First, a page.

In Brownrigg’s Executor, the court considered it was appropriate to have petitioned the court and the expenses of the procedure were charged to the estate. That will give comfort to executors that in those more difficult cases they should not rule out seeking directions. Seeking directions will, itself, be part of an executor acting carefully and prudently. But this decision shows that in some cases the court does not consider directions are required; and in some cases the court could find the executor personally liable for costs of the petition. It is not always easy being an executor.
“Lost” legacies: a general issue
In this case it appeared to be possible to identify the correct beneficiary. The executor could work to “see through” the problem and, without court sanction, find the solution. While distinct from the factual position presented, the case provides an opportunity to reflect on situations where the proposed recipient charity no longer exists.
The will in this case provided a mechanism by which, had a charity named in the will (correctly or otherwise but still identifiable) ceased to exist, the executor had sufficient power and discretion to redirect the entitlement to another, similar, charity. The particular clause in the will (following a fairly common approach to these types of clauses) also covered a charity being “wrongly designed”. We should note that in Brownrigg’s Executor, the opinion of counsel obtained by the executor concluded that such a clause was only triggered and should be used where the executor could not identify the true beneficiary – where it could not “see through” the wrong designation. This is a point for will drafters and executors to consider. What do such clauses cover and when do their powers become usable by an executor?
A charity could cease to exist through dissolution, merger or even the incorporation process for a trust or unincorporated association to become a Scottish charitable incorporated organisation. As we have seen, the power in question was not triggered in this case. It could have been triggered had the Nelson Mandela Children’s Fund been dissolved in the period between the will being made and the death.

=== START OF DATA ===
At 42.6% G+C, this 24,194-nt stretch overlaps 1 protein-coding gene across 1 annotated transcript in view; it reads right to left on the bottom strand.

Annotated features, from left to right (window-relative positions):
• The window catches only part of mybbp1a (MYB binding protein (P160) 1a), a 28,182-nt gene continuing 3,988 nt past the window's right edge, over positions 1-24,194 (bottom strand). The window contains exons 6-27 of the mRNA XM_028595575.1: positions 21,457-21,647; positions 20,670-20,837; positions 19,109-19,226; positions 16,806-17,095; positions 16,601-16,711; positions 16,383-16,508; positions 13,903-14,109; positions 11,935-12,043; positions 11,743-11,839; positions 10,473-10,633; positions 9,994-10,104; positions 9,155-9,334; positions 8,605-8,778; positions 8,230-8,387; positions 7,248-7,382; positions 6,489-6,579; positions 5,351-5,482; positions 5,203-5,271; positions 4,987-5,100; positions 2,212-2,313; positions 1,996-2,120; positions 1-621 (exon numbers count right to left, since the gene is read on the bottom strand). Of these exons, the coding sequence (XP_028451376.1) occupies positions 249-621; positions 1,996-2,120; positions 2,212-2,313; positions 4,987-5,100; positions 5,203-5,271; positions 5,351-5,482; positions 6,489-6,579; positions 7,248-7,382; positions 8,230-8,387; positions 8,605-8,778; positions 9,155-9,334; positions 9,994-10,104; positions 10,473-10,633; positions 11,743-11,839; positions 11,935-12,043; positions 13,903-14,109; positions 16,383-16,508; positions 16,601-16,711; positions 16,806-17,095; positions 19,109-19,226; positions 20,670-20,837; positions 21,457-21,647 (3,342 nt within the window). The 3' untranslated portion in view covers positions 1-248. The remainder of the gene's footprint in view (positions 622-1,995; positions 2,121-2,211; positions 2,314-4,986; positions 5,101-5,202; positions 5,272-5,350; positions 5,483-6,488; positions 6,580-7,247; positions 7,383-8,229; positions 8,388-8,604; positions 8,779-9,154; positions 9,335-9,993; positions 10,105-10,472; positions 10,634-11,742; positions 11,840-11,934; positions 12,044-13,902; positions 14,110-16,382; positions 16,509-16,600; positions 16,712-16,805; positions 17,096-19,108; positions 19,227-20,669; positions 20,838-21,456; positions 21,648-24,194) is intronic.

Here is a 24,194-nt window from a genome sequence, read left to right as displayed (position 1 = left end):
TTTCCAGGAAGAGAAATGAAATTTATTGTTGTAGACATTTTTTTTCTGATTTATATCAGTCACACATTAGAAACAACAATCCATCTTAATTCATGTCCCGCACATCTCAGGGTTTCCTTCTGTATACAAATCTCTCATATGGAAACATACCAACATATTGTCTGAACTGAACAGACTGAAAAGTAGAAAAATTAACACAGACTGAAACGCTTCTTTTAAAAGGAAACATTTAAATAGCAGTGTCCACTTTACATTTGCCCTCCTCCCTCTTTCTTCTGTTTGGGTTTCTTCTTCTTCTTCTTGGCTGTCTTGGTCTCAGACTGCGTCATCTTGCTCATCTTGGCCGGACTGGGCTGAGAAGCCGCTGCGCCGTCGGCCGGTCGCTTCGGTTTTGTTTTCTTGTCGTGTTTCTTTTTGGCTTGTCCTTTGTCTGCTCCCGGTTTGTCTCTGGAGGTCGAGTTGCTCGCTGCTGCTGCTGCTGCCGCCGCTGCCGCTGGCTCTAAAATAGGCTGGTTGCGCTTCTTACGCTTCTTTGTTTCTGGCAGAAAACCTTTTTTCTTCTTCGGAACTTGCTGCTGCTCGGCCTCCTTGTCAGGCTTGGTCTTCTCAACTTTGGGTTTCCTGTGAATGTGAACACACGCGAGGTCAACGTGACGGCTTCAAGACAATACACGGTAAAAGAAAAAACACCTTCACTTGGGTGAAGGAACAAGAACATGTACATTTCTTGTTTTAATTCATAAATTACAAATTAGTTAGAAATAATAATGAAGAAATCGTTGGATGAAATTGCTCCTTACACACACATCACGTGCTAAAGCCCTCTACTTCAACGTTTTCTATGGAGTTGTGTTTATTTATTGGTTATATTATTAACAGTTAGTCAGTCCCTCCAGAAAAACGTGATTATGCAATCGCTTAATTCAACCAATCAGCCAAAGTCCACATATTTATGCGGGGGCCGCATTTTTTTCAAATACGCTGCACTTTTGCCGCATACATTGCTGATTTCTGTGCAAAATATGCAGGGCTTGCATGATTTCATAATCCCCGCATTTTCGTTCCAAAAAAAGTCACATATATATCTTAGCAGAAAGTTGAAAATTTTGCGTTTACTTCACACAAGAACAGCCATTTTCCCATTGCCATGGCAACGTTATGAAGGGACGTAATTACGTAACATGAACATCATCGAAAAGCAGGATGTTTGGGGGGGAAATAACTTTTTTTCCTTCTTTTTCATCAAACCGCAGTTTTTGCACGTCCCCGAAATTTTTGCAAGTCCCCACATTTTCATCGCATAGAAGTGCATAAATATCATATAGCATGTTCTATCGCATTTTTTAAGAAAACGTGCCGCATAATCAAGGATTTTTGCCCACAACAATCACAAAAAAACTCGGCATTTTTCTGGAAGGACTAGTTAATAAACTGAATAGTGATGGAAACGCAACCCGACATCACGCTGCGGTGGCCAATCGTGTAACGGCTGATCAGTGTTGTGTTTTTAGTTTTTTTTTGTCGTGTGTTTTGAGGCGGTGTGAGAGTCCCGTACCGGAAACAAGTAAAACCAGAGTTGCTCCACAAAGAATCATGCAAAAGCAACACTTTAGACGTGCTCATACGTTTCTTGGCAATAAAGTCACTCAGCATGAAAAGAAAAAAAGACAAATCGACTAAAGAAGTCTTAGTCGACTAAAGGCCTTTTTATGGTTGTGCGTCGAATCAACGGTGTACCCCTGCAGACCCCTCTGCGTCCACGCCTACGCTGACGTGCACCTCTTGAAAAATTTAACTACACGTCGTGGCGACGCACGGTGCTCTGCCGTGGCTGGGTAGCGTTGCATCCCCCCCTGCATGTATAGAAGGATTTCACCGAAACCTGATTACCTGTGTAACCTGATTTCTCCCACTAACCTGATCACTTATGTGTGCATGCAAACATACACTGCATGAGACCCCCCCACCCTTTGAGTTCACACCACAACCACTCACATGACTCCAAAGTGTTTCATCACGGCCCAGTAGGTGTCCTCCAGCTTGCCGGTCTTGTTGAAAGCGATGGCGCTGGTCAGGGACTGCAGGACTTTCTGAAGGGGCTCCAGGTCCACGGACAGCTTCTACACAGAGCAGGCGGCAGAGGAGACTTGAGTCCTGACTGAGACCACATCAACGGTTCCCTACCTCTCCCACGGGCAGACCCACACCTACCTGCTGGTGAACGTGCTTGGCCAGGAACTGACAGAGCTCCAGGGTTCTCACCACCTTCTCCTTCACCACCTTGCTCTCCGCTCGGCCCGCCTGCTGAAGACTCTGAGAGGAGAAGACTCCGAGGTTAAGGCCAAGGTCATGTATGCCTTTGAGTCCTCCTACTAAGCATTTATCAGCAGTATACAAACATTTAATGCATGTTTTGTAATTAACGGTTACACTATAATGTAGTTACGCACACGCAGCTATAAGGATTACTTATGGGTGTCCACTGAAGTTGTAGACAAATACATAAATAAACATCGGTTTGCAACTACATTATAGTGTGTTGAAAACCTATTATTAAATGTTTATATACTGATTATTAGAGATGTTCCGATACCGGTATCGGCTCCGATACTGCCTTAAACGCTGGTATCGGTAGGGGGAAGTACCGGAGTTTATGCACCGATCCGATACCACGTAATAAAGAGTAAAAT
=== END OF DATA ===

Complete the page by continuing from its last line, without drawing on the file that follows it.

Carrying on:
But what happens where a will does not contain that form of wording and a charity no longer exists? In that situation, the legacy might fail unless there was a general charitable intention evinced (or might be apparent: see, e.g. Pomphrey’s Trustees 1967 SLT 61; Tod’s Trustees 1953 SLT (Notes) 72). It might then fall to other beneficiaries under the will or fall to be distributed according to the laws of intestacy. In extreme situations, it could pass to the Crown.
If any of these happen, the legacy will not pass as the deceased intended. Indeed, the generous bequest might fall into entirely the wrong hands as far as the deceased is concerned – especially under the laws of intestacy.
Time for reform
When these cases arise, Scots law falls back on trying to identify a general charitable intention supported by a favouring charity where appropriate. Scotland does not have anything akin to the register of mergers – a statutory method of linking dissolved charities to a successor for the purposes of otherwise failed legacies – which exists under English law. The register of mergers rules transport the entitlement to the legacy from the defunct charity to the successor, something that would not automatically happen in Scotland. In Scotland, a saving provision in this type of situation is the wording found in the will. And the will in question might not have the necessary wording. It might then require a court petition to confirm what should happen to the legacy.
There is an ongoing review of Scottish charity law. This might provide a neat opportunity to consider a solution like a register of mergers to avoid the uncertainties and risks that the law creates around charitable legacies. These are uncertainties and risks which are coming into greater focus as charities consider more modern and robust governance structures. This is particularly apparent for unincorporated associations and trusts that are actively considering becoming a Scottish charitable incorporated organisation, a process that sees the closure of the existing charity, creation of a new charity and a transfer of assets and liabilities. On assets, legacies in wills of living people fall into the category of spes successionis, with limitations on their transfer as a right or entitlement which has yet to materialise.
A statutory answer to this will give greater certainty over legacies and reduce barriers to unincorporated charities adopting improved governance and legal structures.
Alan Eccles, partner, Bannatyne Kirkwood France & Co